LANGHAM, Sask. — Soybeans were ceremoniously harvested at the Ag In Motion show site Oct. 3 when the Canadian Foodgrains Bank held a harvest event.
“This growing project is unique because it is really a three way project between the Canadian Foodgrains Bank, Crop Production Services and Ag In Motion,” said Rick Block, regional representative for the foodgrains bank in Saskatchewan.
AIM provided 90 acres to grow the soybeans, CPS provided the crop inputs and agronomic advice and the foodgrains bank arranged for a farmer to grow the crop.
Event attendees listen to Crop production Services staff describe the agronomics that went in to the Canadian Foodgrains Bank soybean crop on the Ag In Motion show site. | Robin Booker photo
Gaylord Mierau, who farms east of Langham, seeded, sprayed and harrowed the crop. He has also grown 80 acres of crop for the foodgrains bank on his own farm in each of the past seven years.
“The work of the Canadian Foodgrains Bank and its mission to end hunger is something that I’m passionate about,” Mierau said.
The thought of his granddaughter having little or nothing to eat also drives him to support the organization, he added.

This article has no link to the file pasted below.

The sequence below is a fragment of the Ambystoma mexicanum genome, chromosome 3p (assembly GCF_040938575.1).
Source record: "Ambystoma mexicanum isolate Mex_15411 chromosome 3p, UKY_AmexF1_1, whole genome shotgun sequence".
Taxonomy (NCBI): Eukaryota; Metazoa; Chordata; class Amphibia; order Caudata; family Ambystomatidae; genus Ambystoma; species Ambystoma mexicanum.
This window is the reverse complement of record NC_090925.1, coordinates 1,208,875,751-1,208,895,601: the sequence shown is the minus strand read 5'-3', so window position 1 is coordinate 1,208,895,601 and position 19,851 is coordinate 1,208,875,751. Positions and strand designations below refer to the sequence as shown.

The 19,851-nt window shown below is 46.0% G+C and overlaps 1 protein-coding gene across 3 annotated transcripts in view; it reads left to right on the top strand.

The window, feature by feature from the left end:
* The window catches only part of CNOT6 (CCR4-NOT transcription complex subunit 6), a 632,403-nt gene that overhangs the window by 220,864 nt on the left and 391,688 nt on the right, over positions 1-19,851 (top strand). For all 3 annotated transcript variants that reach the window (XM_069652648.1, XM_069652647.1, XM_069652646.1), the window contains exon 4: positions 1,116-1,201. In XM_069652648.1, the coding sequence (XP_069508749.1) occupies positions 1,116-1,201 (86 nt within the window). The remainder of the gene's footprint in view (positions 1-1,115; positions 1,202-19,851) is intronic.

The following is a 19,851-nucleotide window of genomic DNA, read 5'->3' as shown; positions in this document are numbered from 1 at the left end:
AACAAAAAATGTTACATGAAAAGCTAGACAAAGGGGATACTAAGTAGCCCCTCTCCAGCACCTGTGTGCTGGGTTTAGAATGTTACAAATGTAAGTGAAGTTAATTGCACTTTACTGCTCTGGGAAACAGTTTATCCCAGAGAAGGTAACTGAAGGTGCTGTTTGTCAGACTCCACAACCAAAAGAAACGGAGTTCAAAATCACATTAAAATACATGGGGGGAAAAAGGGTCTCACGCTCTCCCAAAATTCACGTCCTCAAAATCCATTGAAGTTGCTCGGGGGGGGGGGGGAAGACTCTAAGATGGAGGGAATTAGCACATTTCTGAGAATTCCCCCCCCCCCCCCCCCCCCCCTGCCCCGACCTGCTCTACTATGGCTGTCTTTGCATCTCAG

“That motivates me big time,” he said.
“Each year there are millions in our world where that’s their reality.”
This was the first time Mierau grew soybeans, and he said the agronomic advice from CPS was crucial to the success of the project.
Soybean harvest at the Canadian Foodgrains Bank plot located at the Ag In Motion show site near Langham, Sask. on October 3, 2017. | Robin Booker photo
Rob O’Connor, AIM’s show director, said one of his goals is to use the land and facilities for events beyond the farm show in July.
AIM also worked with Ag Growth International on this growing project.
“We took that opportunity with CPS and AGI to demonstrate some of their products,” he said.
“So CPS provided the seeds for the soybeans and AGI is providing the storage and handling equipment for the storage of those beans as well.”